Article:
02/14/2011 03:52 pm ET | Updated May 25, 2011

The Egyptian Coup -- Isn't That Over Yet?

Okay, Egypt has been liberated, now what? Whatever it is had better come quickly. You suppose it'll happen by Wednesday at the latest? Somewhere in some newsroom that's the conversation that's going on. Likely it's a conversation in the 'big time' newsrooms; the networks, the cable news channels.

The U.S. media doesn't do long term coverage well, even wars fall out of favor. What? We have to go to Afghanistan again?! How many shots of dusty roads and American marines walking down them can one audience take? Before the popular uprising in Egypt the story count on both the wars in Iraq and Afghanistan were way down, even on cable where air time is the one commodity they have plenty of. The war in Iraq is officially over, so I guess that accounts for the decline there. Anybody know what happened to that 'march to democracy' in Baghdad?

We've been told over and over the last few days that this isn't the end of the struggle in Egypt, but just the beginning. The Egyptian Army is in control now, and while it says it will relinquish power and support fair elections, too many times Generals become candidates--singular candidates. Where do you think Mubarak came from? It will be fascinating to watch what happens over the next few months and years. The question is, where will we be able to watch it?

There have been a lot of simplistic explanations of what's happening in the Middle East. The Domino Theory with hummus. Popular theory, espoused on many a news talk show, is what started in Tunisia spread to Egypt and will soon spread across Northern Africa like Rommel and the Afrika Corps. But democracy in this part of the world may face the same fate as Erwin. The misunderstanding on the American media's part is that Egypt is Egypt, period. Egyptians aren't Tunisians and Tunisians certainly aren't Algerians, or Turks, or the Bedouins of the UAE.

But what happened in Egypt did showcase just how wrongheaded the U.S. foray into Iraq was and still is.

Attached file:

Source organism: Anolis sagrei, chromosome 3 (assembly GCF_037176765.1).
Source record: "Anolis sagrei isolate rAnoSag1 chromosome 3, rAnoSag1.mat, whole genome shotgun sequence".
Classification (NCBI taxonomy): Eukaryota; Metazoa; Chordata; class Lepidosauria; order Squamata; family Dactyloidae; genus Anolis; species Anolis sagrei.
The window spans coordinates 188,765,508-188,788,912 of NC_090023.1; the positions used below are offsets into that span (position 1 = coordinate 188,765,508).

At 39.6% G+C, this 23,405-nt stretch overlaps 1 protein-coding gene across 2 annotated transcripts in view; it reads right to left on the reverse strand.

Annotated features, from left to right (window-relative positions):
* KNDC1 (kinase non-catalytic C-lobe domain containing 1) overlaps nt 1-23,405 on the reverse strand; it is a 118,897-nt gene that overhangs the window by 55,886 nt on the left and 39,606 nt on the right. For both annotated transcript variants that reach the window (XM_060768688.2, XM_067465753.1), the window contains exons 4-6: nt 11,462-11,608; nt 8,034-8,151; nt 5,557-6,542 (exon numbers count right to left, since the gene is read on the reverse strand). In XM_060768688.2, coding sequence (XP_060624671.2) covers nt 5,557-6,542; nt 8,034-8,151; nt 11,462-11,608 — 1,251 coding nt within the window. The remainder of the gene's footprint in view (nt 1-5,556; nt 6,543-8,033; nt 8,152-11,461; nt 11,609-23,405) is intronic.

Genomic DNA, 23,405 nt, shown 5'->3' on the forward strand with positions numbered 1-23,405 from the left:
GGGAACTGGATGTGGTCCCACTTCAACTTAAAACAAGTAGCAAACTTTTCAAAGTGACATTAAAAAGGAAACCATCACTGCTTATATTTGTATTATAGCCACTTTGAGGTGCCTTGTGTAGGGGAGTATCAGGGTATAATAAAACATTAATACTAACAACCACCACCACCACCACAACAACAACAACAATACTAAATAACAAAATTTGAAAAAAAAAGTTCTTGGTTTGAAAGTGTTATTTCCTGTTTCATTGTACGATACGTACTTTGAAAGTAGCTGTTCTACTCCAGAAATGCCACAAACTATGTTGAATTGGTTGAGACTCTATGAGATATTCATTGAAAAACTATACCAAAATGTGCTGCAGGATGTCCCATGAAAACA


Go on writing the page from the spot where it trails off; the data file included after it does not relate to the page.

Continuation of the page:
Democracy by nature is something that comes from the people, not from an invasion. A goodly number of Egyptians had already figured out they wanted a change and were willing to die for it before they went into the streets. We, the Americans, had almost nothing to do with it. Thus all that talk about how surprised the White House was, how surprised our news media was. What? Someone wanted democracy and didn't call us first?

The best thing we did was to have stayed engaged with Egypt over all these years. To have populated its military with U.S. trained officers, to have had strong diplomatic ties, to have opened our universities to Egyptian exchange students, to have planted the seeds of freedom in the minds of the Egyptians met and touched. The ability to pick up the phone and call various officials in the Egyptian government at critical times was of paramount importance. We had influence. It's what we didn't have in Iraq. How many demonstrations did you see in the streets of Baghdad demanding freedom before we invaded?

Frankly, I honestly believe that Iran, with its growing protest movement, is more likely to achieve true democracy in my lifetime than Iraq. Why? Because the people want it and will be willing to die to achieve it. They will come together as Iranians, something Iraqis have not done, and perhaps, can't.

I have to admit that domestic coverage of events like Katrina and the BP oil spill have by and large been good, in many cases the media stuck with them longer than history would have dictated they would. However, there's an unfortunate reality for today's American news operations. Being short on cash with a declining audience requires them to move quickly to whatever might be the next big thing in order to keep our attention. Maybe, just maybe, that's the wrong approach.

In a day and age when I can get my spot news anywhere at anytime, from sunup to sundown, maybe what I'm really looking for is someone to tell me what might happen next and then someone to stick with the story so that I understand every nuance it has to offer. You know, reporting.

The greatest athletes anticipate their opponents next move. The greatest media outlets should do the same thing. Okay, what's next?